SIXTY Nigerian engineers have commenced a four month training programme in China to equip them with the necessary skills required to manufacture transformers as part of a scheme to address Nigeria’s chronic electricity supply problems.
Hopelessly overwhelmed by its power crisis, Nigeria only currently generates about 4,000MW of electricity, which is not even up to half of the basic 10,000MW required just to keep basic services going. To make matters worse, the sector’s distribution and transmission companies are also facing a crisis as they lack the funds to invest in equipment like transformers.
Nigeria is an import-dependent economy and relies on imported transformers to furnish the sector but with demand escalating on a daily basis, manufacturing has to be done locally if the transmission companies are to be supplied. Looking for a solution, the National Agency for Science and Engineering Infrastructure (Naseni) has revealed that 60 of its engineers have left for China for four months training on manufacturing of transformers in Nigeria.
Naseni spokesman Olusegun Ayeoyenikan, said the training was targeted at establishing a fully indigenous transformer plant to be operated and managed by Nigerians with local content as priority. This, he added is a major leap toward establishing the federal government’s proposed transformer manufacturing plant and high voltage testing laboratory in Nigeria.
Both the transformer manufacturing plant and testing laboratory are to be located at the Power Equipment and Electrical Machinery Development Institute located in Okene in Kogi State. Professor Mohammed Haruna, Naseni’s executive vice president, said that he felt fulfilled that a new phase in the journey toward having Nigeria’s own transformer manufacturing plant and high voltage testing laboratory had opened with the departure of the engineers to China.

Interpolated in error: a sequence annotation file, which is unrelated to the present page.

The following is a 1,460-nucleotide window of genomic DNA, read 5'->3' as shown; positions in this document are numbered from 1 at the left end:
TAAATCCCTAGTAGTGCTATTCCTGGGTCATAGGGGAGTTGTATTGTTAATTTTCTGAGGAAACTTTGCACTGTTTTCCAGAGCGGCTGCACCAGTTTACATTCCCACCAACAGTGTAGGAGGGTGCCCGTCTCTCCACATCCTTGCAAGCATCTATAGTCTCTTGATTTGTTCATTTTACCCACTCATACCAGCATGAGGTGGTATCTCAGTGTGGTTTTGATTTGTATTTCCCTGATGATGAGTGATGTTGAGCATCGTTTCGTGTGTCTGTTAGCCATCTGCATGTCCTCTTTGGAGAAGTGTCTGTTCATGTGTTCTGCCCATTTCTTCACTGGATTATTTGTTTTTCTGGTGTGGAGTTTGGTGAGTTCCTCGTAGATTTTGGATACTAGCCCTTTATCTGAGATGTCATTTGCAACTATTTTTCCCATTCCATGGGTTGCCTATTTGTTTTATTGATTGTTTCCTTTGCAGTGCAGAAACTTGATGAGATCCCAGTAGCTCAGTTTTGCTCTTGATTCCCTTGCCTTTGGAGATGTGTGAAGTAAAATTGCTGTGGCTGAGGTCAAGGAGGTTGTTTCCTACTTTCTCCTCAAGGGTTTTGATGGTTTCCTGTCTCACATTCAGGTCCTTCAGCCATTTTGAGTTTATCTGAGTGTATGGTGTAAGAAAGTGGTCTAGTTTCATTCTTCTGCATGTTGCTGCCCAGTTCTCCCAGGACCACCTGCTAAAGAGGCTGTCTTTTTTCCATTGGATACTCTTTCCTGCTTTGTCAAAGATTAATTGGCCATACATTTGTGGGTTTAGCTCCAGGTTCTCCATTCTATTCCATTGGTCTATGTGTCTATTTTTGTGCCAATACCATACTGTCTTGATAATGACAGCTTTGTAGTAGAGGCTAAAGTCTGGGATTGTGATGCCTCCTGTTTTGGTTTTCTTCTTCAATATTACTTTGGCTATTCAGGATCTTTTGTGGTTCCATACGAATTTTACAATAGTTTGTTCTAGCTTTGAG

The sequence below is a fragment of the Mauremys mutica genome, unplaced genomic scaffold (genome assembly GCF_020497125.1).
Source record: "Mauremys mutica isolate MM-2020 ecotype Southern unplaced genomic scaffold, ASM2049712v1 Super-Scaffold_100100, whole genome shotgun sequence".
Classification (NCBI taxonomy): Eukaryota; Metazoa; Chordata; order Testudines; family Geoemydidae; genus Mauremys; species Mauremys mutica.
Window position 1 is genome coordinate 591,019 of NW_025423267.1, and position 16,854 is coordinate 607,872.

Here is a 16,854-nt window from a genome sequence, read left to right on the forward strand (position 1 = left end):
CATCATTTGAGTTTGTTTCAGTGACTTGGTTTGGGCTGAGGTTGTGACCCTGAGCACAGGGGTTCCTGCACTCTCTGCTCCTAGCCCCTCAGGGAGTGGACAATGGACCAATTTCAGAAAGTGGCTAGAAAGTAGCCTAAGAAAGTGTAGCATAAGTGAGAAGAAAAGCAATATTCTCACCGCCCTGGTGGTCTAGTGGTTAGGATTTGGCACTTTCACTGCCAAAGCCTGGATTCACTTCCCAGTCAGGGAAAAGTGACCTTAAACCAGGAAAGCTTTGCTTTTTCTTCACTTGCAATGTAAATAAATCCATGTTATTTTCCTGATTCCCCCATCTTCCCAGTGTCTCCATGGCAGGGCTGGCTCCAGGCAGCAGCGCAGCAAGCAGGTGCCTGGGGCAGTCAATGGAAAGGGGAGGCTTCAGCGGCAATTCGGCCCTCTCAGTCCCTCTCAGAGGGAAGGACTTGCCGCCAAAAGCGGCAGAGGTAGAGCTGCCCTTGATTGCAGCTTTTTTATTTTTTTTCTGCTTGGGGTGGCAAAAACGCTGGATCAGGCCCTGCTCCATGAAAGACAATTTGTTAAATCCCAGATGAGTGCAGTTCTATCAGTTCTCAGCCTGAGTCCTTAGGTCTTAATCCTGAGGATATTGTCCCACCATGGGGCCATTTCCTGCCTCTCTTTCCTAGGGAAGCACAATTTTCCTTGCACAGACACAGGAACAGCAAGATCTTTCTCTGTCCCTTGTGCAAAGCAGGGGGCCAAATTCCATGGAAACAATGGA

He appreciated President Muhammadu Buhari and the minister of science and technology, Dr Ogbonnaya Onu, for the confidence reposed in Naseni and its management to facilitate the project. He also expressed his gratitude to the Chinese Great Wall Industry Corporation, a major partner in the implementation of the project.
According to Professor Haruna, the engineers, on completion of their training, were to return to Nigeria to deploy different specialisations acquired in China. This, according to him, includes the production of components and spare parts, bolts and nuts, machines and other equipment used to drive the power sector.
He added: “This particular training is different from that which people normally go for overseas as this one is targeted at not only obtaining capacities but actually to set up a plant which will produce components, spare parts and utilise Nigeria local materials. It is also to achieve domestication of the technology behind manufacturing of transformers and also the high-voltage testing laboratory.”
According to Professor Haruna, currently the production of transformers in the country was through the assembling of parts but lacking local content. He said the establishment of Nigeria’s own indigenous transformers manufacturing plant would remove such anomalies.
“The practice is for importers to bring components and transformer parts from other countries for assembly in Nigeria. This mode of supply of transformers to the market cannot develop local content nor achieve indigenous mass of experts for the country,” Professor Haruna added.